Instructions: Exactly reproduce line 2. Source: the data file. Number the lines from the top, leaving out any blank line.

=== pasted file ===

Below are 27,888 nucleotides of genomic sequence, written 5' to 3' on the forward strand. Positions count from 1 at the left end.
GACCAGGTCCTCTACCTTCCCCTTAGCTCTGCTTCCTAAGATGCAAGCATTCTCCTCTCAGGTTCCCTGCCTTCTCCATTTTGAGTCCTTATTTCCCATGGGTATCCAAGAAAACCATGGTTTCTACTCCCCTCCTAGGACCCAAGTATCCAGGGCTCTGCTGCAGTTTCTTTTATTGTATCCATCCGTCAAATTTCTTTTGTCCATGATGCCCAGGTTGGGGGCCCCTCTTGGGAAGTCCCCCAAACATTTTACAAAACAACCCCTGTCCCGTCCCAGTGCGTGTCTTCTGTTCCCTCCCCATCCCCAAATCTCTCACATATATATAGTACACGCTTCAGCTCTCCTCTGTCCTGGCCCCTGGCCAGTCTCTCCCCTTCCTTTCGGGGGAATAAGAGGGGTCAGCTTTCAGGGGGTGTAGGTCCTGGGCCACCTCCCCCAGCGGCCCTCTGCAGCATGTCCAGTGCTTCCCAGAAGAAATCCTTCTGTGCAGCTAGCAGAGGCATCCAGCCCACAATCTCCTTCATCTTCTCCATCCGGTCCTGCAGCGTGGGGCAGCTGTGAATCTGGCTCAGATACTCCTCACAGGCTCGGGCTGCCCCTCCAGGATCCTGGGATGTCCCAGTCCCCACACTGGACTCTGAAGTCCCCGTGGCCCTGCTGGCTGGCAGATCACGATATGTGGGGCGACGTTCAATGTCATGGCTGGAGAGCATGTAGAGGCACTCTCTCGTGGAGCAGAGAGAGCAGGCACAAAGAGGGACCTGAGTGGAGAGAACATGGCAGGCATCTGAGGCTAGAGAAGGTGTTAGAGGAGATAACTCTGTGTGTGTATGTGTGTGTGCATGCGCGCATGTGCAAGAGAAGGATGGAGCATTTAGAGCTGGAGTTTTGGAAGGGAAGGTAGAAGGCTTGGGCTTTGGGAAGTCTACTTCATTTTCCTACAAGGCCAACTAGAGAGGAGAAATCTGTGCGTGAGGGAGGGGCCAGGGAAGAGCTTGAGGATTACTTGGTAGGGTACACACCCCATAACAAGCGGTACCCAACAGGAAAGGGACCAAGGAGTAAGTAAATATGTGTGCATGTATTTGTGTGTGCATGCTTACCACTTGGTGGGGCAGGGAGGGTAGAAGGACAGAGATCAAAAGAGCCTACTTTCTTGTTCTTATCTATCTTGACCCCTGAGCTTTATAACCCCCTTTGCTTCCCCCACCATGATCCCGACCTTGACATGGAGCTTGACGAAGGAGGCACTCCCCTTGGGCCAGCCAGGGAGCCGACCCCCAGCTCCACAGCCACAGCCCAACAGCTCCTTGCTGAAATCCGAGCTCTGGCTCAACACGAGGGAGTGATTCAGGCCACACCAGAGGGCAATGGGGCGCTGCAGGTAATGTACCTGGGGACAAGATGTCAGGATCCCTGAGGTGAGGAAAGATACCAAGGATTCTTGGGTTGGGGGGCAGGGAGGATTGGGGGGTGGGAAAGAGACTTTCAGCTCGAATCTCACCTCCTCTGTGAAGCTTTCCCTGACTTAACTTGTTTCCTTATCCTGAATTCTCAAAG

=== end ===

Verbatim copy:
GACCAGGTCCTCTACCTTCCCCTTAGCTCTGCTTCCTAAGATGCAAGCATTCTCCTCTCAGGTTCCCTGCCTTCTCCATTTTGAGTCCTTATTTCCCATGGGTATCCAAGAAAACCATGGTTTCTACTCCCCTCCTAGGACCCAAGTATCCAGGGCTCTGCTGCAGTTTCTTTTATTGTATCCATCCGTCAAATTTCTTTTGTCCATGATGCCCAGGTTGGGGGCCCCTCTTGGGAAGTCCCCCAAACATTTTACAAAACAACCCCTGTCCCGTCCCAGTGCGTGTCTTCTGTTCCCTCCCCATCCCCAAATCTCTCACATATATATAGTACACGCTTCAGCTCTCCTCTGTCCTGGCCCCTGGCCAGTCTCTCCCCTTCCTTTCGGGGGAATAAGAGGGGTCAGCTTTCAGGGGGTGTAGGTCCTGGGCCACCTCCCCCAGCGGCCCTCTGCAGCATGTCCAGTGCTTCCCAGAAGAAATCCTTCTGTGCAGCTAGCAGAGGCATCCAGCCCACAATCTCCTTCATCTTCTCCATCCGGTCCTGCAGCGTGGGGCAGCTGTGAATCTGGCTCAGATACTCCTCACAGGCTCGGGCTGCCCCTCCAGGATCCTGGGATGTCCCAGTCCCCACACTGGACTCTGAAGTCCCCGTGGCCCTGCTGGCTGGCAGATCACGATATGTGGGGCGACGTTCAATGTCATGGCTGGAGAGCATGTAGAGGCACTCTCTCGTGGAGCAGAGAGAGCAGGCACAAAGAGGGACCTGAGTGGAGAGAACATGGCAGGCATCTGAGGCTAGAGAAGGTGTTAGAGGAGATAACTCTGTGTGTGTATGTGTGTGTGCATGCGCGCATGTGCAAGAGAAGGATGGAGCATTTAGAGCTGGAGTTTTGGAAGGGAAGGTAGAAGGCTTGGGCTTTGGGAAGTCTACTTCATTTTCCTACAAGGCCAACTAGAGAGGAGAAATCTGTGCGTGAGGGAGGGGCCAGGGAAGAGCTTGAGGATTACTTGGTAGGGTACACACCCCATAACAAGCGGTACCCAACAGGAAAGGGACCAAGGAGTAAGTAAATATGTGTGCATGTATTTGTGTGTGCATGCTTACCACTTGGTGGGGCAGGGAGGGTAGAAGGACAGAGATCAAAAGAGCCTACTTTCTTGTTCTTATCTATCTTGACCCCTGAGCTTTATAACCCCCTTTGCTTCCCCCACCATGATCCCGACCTTGACATGGAGCTTGACGAAGGAGGCACTCCCCTTGGGCCAGCCAGGGAGCCGACCCCCAGCTCCACAGCCACAGCCCAACAGCTCCTTGCTGAAATCCGAGCTCTGGCTCAACACGAGGGAGTGATTCAGGCCACACCAGAGGGCAATGGGGCGCTGCAGGTAATGTACCTGGGGACAAGATGTCAGGATCCCTGAGGTGAGGAAAGATACCAAGGATTCTTGGGTTGGGGGGCAGGGAGGATTGGGGGGTGGGAAAGAGACTTTCAGCTCGAATCTCACCTCCTCTGTGAAGCTTTCCCTGACTTAACTTGTTTCCTTATCCTGAATTCTCAAAG